Date: 28th June 2012 at 2:39pm
Written by:

On Monday afternoon Watford discovered the punishment handed out to striker Troy Deeney after he admitted to the charge of affray which occurred during an incident in late February this year. The ten month prison sentence certainly took me by surprise as I`m sure it did most who had been following the case.

With my selfish football hat on, my thoughts immediately turned to how long that would mean he would miss of next season. It had not occurred to me, the issue of whether he should remain at the club, would become a hot topic. And after considering everything I fell 100% on the side that Watford should stick by their talismanic striker.

The fact that I believe Deeney should remain a Hornets player beyond the summer does not go to say that I, in any way, agree or accept the behaviour which has landed him with this charge. Deeney made a very bad mistake which he is being punished for, but he can learn from that in the future and continue to play at our club.

I do not accept the argument that in order to have credibility as a family club we cannot afford to have anybody with a criminal record at the club. History tells us that in reality this counts for very little. Marlon King had already served time in prison for handling stolen goods in 2002 before Aidy Boothroyd brought him to the club in the Summer of 2005. There was certainly no furore at the time about bringing someone with criminal convictions to the club. In fact, I would argue the fans have never felt closer to the club than during the 2005/06 promotion campaign which saw King`s goals at the heart of the teams success. It is also worth noting that even after being sent to prison on a much more serious charge in 2008, King was part of a Birmingham City squad which received a Family Excellence Award from the Football League in 2012 for their work in the community.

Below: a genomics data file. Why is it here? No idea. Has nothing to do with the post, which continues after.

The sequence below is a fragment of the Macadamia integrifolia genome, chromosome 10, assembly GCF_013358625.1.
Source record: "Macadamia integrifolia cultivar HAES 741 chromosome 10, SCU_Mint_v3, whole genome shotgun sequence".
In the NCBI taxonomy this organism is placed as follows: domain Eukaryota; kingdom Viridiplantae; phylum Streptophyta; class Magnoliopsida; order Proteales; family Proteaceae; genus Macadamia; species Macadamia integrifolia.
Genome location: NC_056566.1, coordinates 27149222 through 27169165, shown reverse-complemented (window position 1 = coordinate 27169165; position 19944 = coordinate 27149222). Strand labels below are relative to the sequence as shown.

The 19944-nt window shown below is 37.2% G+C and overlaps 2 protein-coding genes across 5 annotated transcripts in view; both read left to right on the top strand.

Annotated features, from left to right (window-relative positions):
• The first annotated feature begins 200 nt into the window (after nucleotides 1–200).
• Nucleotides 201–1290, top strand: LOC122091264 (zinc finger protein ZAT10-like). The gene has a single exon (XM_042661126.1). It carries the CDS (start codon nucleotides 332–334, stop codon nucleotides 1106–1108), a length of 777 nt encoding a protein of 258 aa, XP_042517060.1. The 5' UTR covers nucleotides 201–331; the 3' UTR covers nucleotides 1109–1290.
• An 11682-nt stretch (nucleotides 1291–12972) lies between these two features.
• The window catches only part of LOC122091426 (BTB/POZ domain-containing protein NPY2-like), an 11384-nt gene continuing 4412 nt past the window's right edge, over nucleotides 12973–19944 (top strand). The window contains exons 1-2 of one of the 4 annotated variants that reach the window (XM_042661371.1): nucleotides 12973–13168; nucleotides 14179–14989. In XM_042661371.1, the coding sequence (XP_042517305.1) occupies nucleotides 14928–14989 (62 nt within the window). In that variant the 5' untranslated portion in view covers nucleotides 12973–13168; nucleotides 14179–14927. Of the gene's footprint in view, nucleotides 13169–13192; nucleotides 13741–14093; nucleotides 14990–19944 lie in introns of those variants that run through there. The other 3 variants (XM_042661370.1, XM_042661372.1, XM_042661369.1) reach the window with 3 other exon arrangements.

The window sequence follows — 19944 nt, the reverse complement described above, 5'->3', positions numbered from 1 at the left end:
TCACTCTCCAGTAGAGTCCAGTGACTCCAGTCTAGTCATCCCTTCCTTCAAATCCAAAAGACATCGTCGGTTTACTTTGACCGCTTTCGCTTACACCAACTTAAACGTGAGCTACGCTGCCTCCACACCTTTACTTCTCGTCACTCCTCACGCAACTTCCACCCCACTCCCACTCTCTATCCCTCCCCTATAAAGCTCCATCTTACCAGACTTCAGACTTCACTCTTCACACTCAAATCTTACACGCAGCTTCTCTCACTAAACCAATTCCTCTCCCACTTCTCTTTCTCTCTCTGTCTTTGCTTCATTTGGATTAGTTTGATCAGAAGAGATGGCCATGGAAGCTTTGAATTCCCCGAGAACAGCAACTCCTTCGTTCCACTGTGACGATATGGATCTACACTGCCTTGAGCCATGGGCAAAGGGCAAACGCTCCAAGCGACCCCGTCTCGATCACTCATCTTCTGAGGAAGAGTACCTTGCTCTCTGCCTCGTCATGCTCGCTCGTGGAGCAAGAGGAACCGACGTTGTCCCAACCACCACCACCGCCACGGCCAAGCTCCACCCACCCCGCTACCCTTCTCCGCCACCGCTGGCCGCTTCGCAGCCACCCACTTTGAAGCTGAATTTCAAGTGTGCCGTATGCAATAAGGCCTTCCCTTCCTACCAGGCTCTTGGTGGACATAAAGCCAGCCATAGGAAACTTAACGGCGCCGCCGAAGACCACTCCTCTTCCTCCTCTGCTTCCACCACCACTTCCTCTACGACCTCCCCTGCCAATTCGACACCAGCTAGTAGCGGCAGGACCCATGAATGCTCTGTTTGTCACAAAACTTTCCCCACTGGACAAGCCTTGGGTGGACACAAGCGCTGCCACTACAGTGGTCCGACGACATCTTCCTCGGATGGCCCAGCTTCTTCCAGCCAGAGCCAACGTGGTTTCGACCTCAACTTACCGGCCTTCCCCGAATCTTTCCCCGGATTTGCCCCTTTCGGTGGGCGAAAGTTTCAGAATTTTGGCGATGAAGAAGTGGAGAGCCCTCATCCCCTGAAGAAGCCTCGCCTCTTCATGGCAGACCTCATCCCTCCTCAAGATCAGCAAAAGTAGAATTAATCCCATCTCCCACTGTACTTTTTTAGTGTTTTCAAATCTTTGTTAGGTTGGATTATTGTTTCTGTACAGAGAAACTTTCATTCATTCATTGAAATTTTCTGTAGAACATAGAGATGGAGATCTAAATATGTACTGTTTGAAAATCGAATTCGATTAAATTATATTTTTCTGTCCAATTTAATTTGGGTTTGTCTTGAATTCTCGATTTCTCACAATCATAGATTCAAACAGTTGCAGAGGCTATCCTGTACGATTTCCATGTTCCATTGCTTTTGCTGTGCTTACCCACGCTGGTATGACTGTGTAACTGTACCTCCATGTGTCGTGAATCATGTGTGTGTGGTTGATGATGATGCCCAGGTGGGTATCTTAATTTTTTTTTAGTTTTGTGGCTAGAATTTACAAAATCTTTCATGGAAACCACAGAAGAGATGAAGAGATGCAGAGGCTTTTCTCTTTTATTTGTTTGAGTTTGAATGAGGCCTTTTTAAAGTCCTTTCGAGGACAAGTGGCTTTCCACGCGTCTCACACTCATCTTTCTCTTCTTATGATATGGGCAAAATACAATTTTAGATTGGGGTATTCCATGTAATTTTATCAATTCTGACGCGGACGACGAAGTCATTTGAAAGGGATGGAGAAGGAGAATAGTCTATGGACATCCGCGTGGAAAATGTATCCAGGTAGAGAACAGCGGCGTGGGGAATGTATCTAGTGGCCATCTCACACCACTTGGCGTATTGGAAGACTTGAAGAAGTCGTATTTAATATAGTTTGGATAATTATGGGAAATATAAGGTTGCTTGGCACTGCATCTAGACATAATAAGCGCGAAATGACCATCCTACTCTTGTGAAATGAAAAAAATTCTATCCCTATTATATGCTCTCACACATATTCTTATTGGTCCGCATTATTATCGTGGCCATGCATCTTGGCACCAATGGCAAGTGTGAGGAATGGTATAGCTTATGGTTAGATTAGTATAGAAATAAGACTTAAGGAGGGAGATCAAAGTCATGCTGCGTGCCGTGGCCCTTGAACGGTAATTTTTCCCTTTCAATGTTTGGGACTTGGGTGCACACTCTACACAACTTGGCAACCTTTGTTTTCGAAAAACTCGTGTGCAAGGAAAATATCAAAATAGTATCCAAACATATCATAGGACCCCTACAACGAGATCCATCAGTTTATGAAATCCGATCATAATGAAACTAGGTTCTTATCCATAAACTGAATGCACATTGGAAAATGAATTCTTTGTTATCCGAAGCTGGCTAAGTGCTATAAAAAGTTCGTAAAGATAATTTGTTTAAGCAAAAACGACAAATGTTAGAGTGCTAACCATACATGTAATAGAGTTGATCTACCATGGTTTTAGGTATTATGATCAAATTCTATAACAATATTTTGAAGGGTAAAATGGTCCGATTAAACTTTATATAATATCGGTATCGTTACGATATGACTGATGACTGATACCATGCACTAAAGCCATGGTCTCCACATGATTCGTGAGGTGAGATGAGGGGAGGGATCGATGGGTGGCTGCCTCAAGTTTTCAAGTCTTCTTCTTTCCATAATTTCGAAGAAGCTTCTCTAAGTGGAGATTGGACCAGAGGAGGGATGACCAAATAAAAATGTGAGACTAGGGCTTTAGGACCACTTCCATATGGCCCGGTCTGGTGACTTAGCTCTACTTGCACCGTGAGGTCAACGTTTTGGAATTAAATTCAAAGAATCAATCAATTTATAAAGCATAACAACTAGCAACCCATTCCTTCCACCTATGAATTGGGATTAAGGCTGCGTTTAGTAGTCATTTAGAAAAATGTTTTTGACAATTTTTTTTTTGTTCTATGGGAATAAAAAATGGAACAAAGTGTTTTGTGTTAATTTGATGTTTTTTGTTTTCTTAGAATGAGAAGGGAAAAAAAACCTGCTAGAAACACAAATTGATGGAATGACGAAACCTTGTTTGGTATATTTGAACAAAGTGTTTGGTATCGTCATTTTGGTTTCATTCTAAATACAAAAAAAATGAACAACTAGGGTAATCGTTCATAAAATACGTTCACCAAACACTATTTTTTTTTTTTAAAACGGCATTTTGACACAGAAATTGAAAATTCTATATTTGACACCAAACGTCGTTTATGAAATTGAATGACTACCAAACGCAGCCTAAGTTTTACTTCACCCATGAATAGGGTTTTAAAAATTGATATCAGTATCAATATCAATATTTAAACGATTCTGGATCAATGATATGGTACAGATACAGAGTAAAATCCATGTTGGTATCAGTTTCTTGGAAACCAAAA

Also worth a mention is the signing of Moses Ashikodi in January 2007, a player who had left his first club Millwall in 2004 for threatening a fellow player with a plastic knife. In fact, there was such little worry at having that type of player at our ‘family club` that at a game at West Ham Utd in February 2007 a chant of ‘Moses get you`re knife out` broke out among Hornets fans when Ashikodi had a run in with a West Ham player.

I also think that we could enhance our family community by keeping a player such as Deeney. There is no better example of being able to come back from adversity and making amends for past mistakes than there would be of Deeney returning to our side after release. Often, particularly when talking to youngsters, people respond best to people that have made mistakes as they can talk from experience rather than someone impressing ideals of society on young people without any knowledge of the wider world.

Finally I think it would be a waste to discard a player who would have something to prove to us when he is released. There is no doubt that Deeney has let the club down badly during this episode. If we let him go then both sides have lost out. In my mind it would make much more sense to bring him back after his release, to use him as an example to youngsters in our community and let him prove he is sorry for letting the club down through his performances on the pitch.